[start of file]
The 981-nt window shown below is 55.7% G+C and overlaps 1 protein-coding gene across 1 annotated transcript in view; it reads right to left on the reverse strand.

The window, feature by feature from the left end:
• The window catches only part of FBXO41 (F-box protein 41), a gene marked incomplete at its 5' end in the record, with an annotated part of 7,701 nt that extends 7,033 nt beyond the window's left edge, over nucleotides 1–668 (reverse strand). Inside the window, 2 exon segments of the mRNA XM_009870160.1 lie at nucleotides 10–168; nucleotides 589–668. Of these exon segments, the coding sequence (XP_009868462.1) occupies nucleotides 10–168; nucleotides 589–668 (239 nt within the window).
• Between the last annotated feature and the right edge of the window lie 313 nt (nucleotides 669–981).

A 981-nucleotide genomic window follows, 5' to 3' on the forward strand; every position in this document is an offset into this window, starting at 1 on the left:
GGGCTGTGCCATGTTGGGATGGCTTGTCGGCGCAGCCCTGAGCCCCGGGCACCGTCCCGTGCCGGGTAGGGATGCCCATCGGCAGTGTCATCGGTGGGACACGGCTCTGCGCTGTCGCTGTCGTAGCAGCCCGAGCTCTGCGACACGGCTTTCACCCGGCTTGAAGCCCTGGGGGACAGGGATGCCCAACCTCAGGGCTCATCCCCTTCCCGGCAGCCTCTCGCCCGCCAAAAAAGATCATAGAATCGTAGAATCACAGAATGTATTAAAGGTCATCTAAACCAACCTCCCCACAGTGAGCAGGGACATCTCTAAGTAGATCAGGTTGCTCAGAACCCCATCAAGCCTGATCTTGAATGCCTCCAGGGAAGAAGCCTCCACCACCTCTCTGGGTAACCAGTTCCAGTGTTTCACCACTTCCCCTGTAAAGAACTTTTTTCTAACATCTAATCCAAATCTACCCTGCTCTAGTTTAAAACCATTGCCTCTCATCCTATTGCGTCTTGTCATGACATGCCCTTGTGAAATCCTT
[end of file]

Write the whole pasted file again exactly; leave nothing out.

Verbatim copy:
The 981-nt window shown below is 55.7% G+C and overlaps 1 protein-coding gene across 1 annotated transcript in view; it reads right to left on the reverse strand.

The window, feature by feature from the left end:
• The window catches only part of FBXO41 (F-box protein 41), a gene marked incomplete at its 5' end in the record, with an annotated part of 7,701 nt that extends 7,033 nt beyond the window's left edge, over nucleotides 1–668 (reverse strand). Inside the window, 2 exon segments of the mRNA XM_009870160.1 lie at nucleotides 10–168; nucleotides 589–668. Of these exon segments, the coding sequence (XP_009868462.1) occupies nucleotides 10–168; nucleotides 589–668 (239 nt within the window).
• Between the last annotated feature and the right edge of the window lie 313 nt (nucleotides 669–981).

A 981-nucleotide genomic window follows, 5' to 3' on the forward strand; every position in this document is an offset into this window, starting at 1 on the left:
GGGCTGTGCCATGTTGGGATGGCTTGTCGGCGCAGCCCTGAGCCCCGGGCACCGTCCCGTGCCGGGTAGGGATGCCCATCGGCAGTGTCATCGGTGGGACACGGCTCTGCGCTGTCGCTGTCGTAGCAGCCCGAGCTCTGCGACACGGCTTTCACCCGGCTTGAAGCCCTGGGGGACAGGGATGCCCAACCTCAGGGCTCATCCCCTTCCCGGCAGCCTCTCGCCCGCCAAAAAAGATCATAGAATCGTAGAATCACAGAATGTATTAAAGGTCATCTAAACCAACCTCCCCACAGTGAGCAGGGACATCTCTAAGTAGATCAGGTTGCTCAGAACCCCATCAAGCCTGATCTTGAATGCCTCCAGGGAAGAAGCCTCCACCACCTCTCTGGGTAACCAGTTCCAGTGTTTCACCACTTCCCCTGTAAAGAACTTTTTTCTAACATCTAATCCAAATCTACCCTGCTCTAGTTTAAAACCATTGCCTCTCATCCTATTGCGTCTTGTCATGACATGCCCTTGTGAAATCCTT